A trust, as used in Elder Law planning, is a legal entity that allows you to preserve income or assets that you would otherwise be forced to spend on your care, to facilitate your estate plan. Trusts are among the main workhorses of Elder Law planning, and some of its most powerful tools. They can be used to protect your home or any other property you hold.
The types of trusts that are typically used in Elder Law include:
- Medicaid Trust (Irrevocable Grantor Trust)
- Revocable or “Living” Trust (estate planning only)
- Pooled Income Trust
- Supplemental Needs Trust
- Placing a Co-op in a Trust
Every case is individual and unique, and you’ll need proper advice on what trust configuration will deliver the maximum advantage. Different trust strategies apply to various economic and family situations, and according to whether you need home or nursing facility care. The bottom line is that in order to qualify for Medicaid benefits, money and assets have to be moved out of your name. Trusts are the most effective way to do it, and they’re fully authorized for this purpose under Federal and New York State laws.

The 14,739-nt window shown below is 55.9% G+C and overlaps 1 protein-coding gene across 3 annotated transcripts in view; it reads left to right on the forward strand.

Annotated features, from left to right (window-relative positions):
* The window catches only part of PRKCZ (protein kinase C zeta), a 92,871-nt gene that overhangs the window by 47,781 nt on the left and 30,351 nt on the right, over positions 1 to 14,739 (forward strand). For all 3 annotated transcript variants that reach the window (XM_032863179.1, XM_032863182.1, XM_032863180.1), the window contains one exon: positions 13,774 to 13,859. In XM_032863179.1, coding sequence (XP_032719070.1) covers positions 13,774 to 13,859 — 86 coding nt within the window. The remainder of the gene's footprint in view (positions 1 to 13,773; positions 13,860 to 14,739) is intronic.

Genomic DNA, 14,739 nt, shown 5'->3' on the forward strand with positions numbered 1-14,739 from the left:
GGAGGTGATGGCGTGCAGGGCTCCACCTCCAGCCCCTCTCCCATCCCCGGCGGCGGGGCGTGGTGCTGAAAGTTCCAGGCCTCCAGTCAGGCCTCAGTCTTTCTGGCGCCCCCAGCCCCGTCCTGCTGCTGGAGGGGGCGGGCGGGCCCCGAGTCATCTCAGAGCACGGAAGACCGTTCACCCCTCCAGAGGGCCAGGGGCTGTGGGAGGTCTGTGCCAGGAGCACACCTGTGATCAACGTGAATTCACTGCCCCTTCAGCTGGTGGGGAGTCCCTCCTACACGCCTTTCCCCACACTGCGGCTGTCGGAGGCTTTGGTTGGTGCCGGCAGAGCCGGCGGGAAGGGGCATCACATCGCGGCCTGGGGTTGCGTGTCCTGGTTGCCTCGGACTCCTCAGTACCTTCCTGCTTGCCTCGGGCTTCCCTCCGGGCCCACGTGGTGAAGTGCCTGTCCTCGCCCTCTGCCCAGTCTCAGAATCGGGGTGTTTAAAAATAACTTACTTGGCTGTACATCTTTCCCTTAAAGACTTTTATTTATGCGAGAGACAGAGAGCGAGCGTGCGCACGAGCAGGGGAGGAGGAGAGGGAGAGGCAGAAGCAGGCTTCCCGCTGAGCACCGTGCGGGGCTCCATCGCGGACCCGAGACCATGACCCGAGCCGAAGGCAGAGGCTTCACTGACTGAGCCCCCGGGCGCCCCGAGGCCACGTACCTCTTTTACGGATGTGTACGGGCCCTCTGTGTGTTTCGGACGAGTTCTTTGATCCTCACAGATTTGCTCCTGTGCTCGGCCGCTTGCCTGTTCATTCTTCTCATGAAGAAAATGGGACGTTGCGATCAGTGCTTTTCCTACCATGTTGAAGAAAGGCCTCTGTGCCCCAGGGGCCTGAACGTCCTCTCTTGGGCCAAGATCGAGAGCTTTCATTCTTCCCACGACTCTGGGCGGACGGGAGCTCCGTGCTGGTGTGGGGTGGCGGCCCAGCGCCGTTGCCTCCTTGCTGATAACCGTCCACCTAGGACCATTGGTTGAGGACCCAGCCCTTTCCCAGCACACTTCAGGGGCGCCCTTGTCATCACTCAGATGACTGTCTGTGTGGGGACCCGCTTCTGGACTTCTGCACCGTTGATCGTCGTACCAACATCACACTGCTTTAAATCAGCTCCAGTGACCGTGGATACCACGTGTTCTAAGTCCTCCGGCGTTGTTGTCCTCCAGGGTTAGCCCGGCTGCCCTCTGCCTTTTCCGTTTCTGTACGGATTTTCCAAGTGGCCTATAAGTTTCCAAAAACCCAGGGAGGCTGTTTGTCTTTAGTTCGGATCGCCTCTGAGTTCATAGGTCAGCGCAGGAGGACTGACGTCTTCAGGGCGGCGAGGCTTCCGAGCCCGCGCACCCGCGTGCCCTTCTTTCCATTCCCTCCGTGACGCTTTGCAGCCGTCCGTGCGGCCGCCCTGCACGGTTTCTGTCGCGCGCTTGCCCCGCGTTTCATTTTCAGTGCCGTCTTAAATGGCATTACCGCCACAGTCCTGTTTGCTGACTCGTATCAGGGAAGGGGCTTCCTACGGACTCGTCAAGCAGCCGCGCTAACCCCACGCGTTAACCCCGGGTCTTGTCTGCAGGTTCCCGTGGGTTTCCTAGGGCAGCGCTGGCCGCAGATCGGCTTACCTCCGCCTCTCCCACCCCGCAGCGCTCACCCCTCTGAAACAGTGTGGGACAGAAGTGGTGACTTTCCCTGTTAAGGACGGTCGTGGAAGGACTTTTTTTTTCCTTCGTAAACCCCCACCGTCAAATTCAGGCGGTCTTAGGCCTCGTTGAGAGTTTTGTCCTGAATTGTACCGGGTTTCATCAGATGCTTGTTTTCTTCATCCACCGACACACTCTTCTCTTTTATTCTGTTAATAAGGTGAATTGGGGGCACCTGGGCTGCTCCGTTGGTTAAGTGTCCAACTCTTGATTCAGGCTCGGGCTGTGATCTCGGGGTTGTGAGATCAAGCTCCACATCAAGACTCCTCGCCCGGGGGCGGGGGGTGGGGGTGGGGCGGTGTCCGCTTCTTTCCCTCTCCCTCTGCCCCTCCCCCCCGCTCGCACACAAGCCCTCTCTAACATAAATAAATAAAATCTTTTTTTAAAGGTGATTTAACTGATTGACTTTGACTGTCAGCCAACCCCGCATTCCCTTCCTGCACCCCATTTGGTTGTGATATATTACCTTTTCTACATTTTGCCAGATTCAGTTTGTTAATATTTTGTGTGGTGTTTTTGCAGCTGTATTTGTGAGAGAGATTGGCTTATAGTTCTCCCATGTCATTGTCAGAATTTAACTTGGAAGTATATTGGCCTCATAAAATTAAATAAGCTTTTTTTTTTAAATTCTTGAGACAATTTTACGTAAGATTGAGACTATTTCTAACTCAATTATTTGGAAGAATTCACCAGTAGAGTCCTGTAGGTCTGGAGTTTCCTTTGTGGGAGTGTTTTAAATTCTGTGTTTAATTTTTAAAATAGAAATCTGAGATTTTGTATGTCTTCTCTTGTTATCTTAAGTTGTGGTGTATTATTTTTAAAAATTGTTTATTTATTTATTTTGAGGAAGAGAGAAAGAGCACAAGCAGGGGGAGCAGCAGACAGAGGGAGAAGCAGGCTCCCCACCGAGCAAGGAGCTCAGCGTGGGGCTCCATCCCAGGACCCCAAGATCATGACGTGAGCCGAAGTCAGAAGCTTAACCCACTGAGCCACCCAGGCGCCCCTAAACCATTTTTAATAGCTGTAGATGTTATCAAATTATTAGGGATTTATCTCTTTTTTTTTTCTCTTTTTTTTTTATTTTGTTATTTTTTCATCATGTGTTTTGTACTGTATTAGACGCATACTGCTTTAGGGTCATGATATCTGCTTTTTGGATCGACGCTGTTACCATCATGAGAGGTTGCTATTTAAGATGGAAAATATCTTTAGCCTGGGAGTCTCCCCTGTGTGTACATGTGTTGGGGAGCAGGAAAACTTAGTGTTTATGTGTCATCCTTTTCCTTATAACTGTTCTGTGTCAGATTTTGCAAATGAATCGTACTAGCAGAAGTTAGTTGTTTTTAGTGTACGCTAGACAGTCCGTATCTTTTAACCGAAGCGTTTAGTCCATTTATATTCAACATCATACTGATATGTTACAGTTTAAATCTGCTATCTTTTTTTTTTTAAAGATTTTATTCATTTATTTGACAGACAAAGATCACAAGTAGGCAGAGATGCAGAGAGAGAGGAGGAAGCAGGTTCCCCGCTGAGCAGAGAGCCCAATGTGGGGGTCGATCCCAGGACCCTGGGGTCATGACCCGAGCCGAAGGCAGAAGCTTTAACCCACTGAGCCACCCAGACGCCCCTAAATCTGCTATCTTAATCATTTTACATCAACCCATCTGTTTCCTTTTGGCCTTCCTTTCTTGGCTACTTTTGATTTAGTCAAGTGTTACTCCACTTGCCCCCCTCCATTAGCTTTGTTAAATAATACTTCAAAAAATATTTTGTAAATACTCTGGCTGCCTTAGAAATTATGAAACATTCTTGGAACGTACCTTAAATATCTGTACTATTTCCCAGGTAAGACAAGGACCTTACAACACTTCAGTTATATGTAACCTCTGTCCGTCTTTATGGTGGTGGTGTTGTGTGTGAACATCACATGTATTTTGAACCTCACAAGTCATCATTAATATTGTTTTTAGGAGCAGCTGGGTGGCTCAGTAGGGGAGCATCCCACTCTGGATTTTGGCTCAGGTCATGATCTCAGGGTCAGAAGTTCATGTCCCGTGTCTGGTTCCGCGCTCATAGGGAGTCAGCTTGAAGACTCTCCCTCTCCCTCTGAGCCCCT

If you already have a trust created for estate planning purposes, your trust should be evaluated by an Elder Law attorney. Typically, this type of trust will be a revocable trust, or a so-called “living trust.” These trusts work well if the only goal is estate planning. However, they are not asset protection trusts, and the assets held in such trusts will be counted as your own resources for Medicaid eligibility purposes.